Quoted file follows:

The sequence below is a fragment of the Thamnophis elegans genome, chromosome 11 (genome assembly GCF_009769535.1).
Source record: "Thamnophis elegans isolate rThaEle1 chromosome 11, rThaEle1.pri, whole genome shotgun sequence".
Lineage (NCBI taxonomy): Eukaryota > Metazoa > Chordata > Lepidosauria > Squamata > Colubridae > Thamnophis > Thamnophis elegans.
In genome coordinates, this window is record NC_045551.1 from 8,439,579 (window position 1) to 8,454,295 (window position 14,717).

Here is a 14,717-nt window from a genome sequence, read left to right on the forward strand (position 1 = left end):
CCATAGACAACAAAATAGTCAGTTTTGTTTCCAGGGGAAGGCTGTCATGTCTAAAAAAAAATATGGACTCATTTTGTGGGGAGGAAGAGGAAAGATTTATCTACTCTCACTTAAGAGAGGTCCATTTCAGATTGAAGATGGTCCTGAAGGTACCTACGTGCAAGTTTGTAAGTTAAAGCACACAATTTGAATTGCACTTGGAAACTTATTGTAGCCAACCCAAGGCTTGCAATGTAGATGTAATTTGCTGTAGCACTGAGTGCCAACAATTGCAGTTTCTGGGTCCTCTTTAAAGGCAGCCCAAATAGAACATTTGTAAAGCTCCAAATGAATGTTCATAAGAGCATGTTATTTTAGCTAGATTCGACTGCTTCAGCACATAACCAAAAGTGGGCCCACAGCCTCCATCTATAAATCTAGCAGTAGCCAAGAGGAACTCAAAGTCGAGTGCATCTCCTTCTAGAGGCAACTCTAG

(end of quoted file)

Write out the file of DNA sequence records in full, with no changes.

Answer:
The sequence below is a fragment of the Thamnophis elegans genome, chromosome 11 (genome assembly GCF_009769535.1).
Source record: "Thamnophis elegans isolate rThaEle1 chromosome 11, rThaEle1.pri, whole genome shotgun sequence".
Lineage (NCBI taxonomy): Eukaryota > Metazoa > Chordata > Lepidosauria > Squamata > Colubridae > Thamnophis > Thamnophis elegans.
In genome coordinates, this window is record NC_045551.1 from 8,439,579 (window position 1) to 8,454,295 (window position 14,717).

Here is a 14,717-nt window from a genome sequence, read left to right on the forward strand (position 1 = left end):
CCATAGACAACAAAATAGTCAGTTTTGTTTCCAGGGGAAGGCTGTCATGTCTAAAAAAAAATATGGACTCATTTTGTGGGGAGGAAGAGGAAAGATTTATCTACTCTCACTTAAGAGAGGTCCATTTCAGATTGAAGATGGTCCTGAAGGTACCTACGTGCAAGTTTGTAAGTTAAAGCACACAATTTGAATTGCACTTGGAAACTTATTGTAGCCAACCCAAGGCTTGCAATGTAGATGTAATTTGCTGTAGCACTGAGTGCCAACAATTGCAGTTTCTGGGTCCTCTTTAAAGGCAGCCCAAATAGAACATTTGTAAAGCTCCAAATGAATGTTCATAAGAGCATGTTATTTTAGCTAGATTCGACTGCTTCAGCACATAACCAAAAGTGGGCCCACAGCCTCCATCTATAAATCTAGCAGTAGCCAAGAGGAACTCAAAGTCGAGTGCATCTCCTTCTAGAGGCAACTCTAG